Crank up the Volume [II]



continuation from [i]…

Big drivers are also prone to cone breakup if the frequency is not with the limits of the loudspeaker spec (inner part of the cone moves rapidly while the outer part can’t keep up because of mass, this can and will destroy the cone if not managed properly which of course manifests itself in terrible distortion. One needs to be totally deaf not to hear it).  And then you also have the power limits of most tweeters – they cannot handle the huge amplitudes needed to drive bass speakers.  Often listeners aren’t even aware that the tweeters have been damaged.
Filters: High Pass and Low Pass
So, the manufacturer of your loudspeaker enclosure uses a cross-over filter which uses capacitors and inductances (a capacitor displays reverse properties to that of an inductance i.e. the ‘resistance’ or reactance drops as the frequency rises).  So, by applying a capacitor in series to the high frequency driver (the tweeter) as the frequency rises more power is fed to this driver and by adding an inductance in series to the woofer (the low frequency driver), less power will be fed to the loudspeaker as the frequency goes up. Of course some loudspeaker enclosures carry more than two drivers, sometimes there is a squawker as well (mid range driver) – here the manufacturer would apply a filter comprising of both inductances and capacitors configured to allow only a certain range of frequencies through.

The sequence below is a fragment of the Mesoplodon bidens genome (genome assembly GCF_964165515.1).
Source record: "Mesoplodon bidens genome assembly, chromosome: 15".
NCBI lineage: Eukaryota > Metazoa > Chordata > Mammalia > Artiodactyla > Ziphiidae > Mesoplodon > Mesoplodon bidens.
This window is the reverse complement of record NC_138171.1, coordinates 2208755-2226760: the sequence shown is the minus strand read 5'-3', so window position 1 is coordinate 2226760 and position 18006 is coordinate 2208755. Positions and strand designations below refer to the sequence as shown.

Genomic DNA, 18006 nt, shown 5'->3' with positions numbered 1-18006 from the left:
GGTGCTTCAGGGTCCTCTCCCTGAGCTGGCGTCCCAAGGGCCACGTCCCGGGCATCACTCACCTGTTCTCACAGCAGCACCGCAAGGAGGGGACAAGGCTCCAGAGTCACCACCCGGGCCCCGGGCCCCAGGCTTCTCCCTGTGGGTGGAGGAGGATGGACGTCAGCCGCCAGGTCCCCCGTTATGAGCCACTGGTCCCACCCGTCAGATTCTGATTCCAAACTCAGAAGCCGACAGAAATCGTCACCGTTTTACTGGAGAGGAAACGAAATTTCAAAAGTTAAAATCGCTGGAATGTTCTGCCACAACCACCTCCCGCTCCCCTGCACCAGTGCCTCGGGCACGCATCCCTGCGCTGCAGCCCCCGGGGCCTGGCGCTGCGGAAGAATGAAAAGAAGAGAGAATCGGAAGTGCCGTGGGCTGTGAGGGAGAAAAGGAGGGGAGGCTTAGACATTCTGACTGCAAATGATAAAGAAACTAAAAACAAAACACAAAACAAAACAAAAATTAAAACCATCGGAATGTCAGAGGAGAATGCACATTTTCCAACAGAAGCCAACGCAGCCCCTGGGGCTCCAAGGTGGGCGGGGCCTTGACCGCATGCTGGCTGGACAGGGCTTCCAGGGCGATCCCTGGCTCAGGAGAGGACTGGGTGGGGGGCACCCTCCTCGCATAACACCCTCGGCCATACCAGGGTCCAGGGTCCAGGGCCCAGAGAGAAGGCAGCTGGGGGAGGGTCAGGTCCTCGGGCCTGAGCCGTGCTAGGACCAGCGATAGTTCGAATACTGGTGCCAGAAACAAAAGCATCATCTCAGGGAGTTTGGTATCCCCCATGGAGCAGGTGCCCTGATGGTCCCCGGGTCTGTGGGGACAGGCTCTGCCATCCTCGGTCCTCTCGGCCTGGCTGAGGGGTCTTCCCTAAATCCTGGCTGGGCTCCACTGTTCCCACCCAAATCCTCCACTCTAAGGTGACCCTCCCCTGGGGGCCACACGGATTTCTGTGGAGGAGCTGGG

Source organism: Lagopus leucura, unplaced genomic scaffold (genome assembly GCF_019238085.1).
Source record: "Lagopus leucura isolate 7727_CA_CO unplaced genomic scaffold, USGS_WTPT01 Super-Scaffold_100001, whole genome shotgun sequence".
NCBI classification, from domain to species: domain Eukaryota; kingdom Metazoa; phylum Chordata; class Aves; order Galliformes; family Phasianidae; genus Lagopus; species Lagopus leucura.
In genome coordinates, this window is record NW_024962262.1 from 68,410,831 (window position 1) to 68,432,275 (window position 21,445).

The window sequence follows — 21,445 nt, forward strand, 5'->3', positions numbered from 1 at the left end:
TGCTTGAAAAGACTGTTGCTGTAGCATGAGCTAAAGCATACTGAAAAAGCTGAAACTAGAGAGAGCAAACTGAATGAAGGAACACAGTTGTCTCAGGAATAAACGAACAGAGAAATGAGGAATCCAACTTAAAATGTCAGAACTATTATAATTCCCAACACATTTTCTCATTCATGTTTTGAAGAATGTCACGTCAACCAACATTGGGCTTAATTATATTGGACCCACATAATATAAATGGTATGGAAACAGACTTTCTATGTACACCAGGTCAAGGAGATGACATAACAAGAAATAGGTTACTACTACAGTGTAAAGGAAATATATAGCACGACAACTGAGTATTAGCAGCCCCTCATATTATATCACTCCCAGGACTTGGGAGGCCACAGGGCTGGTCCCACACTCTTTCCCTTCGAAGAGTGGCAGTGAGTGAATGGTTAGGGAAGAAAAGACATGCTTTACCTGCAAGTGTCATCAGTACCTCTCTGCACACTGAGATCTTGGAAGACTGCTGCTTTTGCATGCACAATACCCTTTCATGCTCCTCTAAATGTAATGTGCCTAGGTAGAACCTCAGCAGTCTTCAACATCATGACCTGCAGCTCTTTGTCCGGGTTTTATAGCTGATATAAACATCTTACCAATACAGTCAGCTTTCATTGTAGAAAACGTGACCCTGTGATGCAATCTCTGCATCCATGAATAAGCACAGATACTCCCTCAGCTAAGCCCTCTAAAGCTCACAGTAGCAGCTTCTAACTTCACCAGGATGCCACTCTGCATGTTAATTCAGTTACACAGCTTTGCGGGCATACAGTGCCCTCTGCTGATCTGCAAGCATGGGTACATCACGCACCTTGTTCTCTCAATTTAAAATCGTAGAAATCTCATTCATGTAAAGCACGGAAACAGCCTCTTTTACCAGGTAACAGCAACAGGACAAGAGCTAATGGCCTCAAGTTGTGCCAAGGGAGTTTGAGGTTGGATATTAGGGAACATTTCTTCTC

How good is this cross-over system?
Manufacturers have built some outstanding loudspeaker systems using the passive crossover network but they use extremely expensive components as opposed to the entry level sound systems one would get off the shelf.  These more expensive units are also very much designed around a specific speaker type, with specific dynamics in mind, so don’t fiddle.  In all likelihood you may think you have done a wonderful job by swapping bass drivers with a more expensive unit but in all probability if you haven’t consulted an audio engineer your final result may be worse.  Of course passive crossovers have one very important drawback – power loss.

In simplistic terms passive crossover networks are popular and the sound quality leveraged from even an entry level system is quite good but the enthusiast should be looking at an ‘active’ system – one which has crossover points that can be changed by the user, and an amplifier for each range of frequencies. The subwoofer is a classic case. Their cut-off frequency is very low but the entire system is designed around the loudspeaker driver.

Although I could drone on and on about this subject, readers do have access to some excellent reading material on the web with regards to filters, one of course is www.wikipedia.com.

Next article: Bipolars versus MOS devices (and radio valves/tubes as well). – please note these articles aren’t meant for the hard-core electronics engineer.  In time we are hoping that readers will start submitting their own ideas and gripes on to the forum about the various topics covered.

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